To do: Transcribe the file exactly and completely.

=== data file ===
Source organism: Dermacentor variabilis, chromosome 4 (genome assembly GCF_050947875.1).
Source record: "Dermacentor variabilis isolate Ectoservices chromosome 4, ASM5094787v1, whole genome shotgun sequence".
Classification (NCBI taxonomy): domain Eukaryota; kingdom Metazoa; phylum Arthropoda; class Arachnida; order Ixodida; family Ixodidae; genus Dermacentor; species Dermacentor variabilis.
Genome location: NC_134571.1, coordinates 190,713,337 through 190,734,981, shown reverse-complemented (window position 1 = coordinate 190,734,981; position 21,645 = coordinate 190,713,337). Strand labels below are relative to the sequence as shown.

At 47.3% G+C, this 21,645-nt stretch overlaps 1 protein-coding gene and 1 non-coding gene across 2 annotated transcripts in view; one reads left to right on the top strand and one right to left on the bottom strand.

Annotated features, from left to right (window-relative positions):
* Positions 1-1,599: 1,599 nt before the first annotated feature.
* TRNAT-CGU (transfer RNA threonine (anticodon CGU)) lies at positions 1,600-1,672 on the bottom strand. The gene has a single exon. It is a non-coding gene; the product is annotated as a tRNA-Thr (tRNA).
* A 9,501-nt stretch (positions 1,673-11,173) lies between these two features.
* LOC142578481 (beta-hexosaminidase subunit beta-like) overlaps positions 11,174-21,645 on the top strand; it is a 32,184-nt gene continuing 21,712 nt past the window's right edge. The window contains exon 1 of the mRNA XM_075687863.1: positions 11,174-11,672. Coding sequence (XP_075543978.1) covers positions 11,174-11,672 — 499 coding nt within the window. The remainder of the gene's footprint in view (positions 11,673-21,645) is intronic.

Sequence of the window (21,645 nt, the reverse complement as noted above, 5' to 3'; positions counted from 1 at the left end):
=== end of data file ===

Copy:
Source organism: Dermacentor variabilis, chromosome 4 (genome assembly GCF_050947875.1).
Source record: "Dermacentor variabilis isolate Ectoservices chromosome 4, ASM5094787v1, whole genome shotgun sequence".
Classification (NCBI taxonomy): domain Eukaryota; kingdom Metazoa; phylum Arthropoda; class Arachnida; order Ixodida; family Ixodidae; genus Dermacentor; species Dermacentor variabilis.
Genome location: NC_134571.1, coordinates 190,713,337 through 190,734,981, shown reverse-complemented (window position 1 = coordinate 190,734,981; position 21,645 = coordinate 190,713,337). Strand labels below are relative to the sequence as shown.

At 47.3% G+C, this 21,645-nt stretch overlaps 1 protein-coding gene and 1 non-coding gene across 2 annotated transcripts in view; one reads left to right on the top strand and one right to left on the bottom strand.

Annotated features, from left to right (window-relative positions):
* Positions 1-1,599: 1,599 nt before the first annotated feature.
* TRNAT-CGU (transfer RNA threonine (anticodon CGU)) lies at positions 1,600-1,672 on the bottom strand. The gene has a single exon. It is a non-coding gene; the product is annotated as a tRNA-Thr (tRNA).
* A 9,501-nt stretch (positions 1,673-11,173) lies between these two features.
* LOC142578481 (beta-hexosaminidase subunit beta-like) overlaps positions 11,174-21,645 on the top strand; it is a 32,184-nt gene continuing 21,712 nt past the window's right edge. The window contains exon 1 of the mRNA XM_075687863.1: positions 11,174-11,672. Coding sequence (XP_075543978.1) covers positions 11,174-11,672 — 499 coding nt within the window. The remainder of the gene's footprint in view (positions 11,673-21,645) is intronic.

Sequence of the window (21,645 nt, the reverse complement as noted above, 5' to 3'; positions counted from 1 at the left end):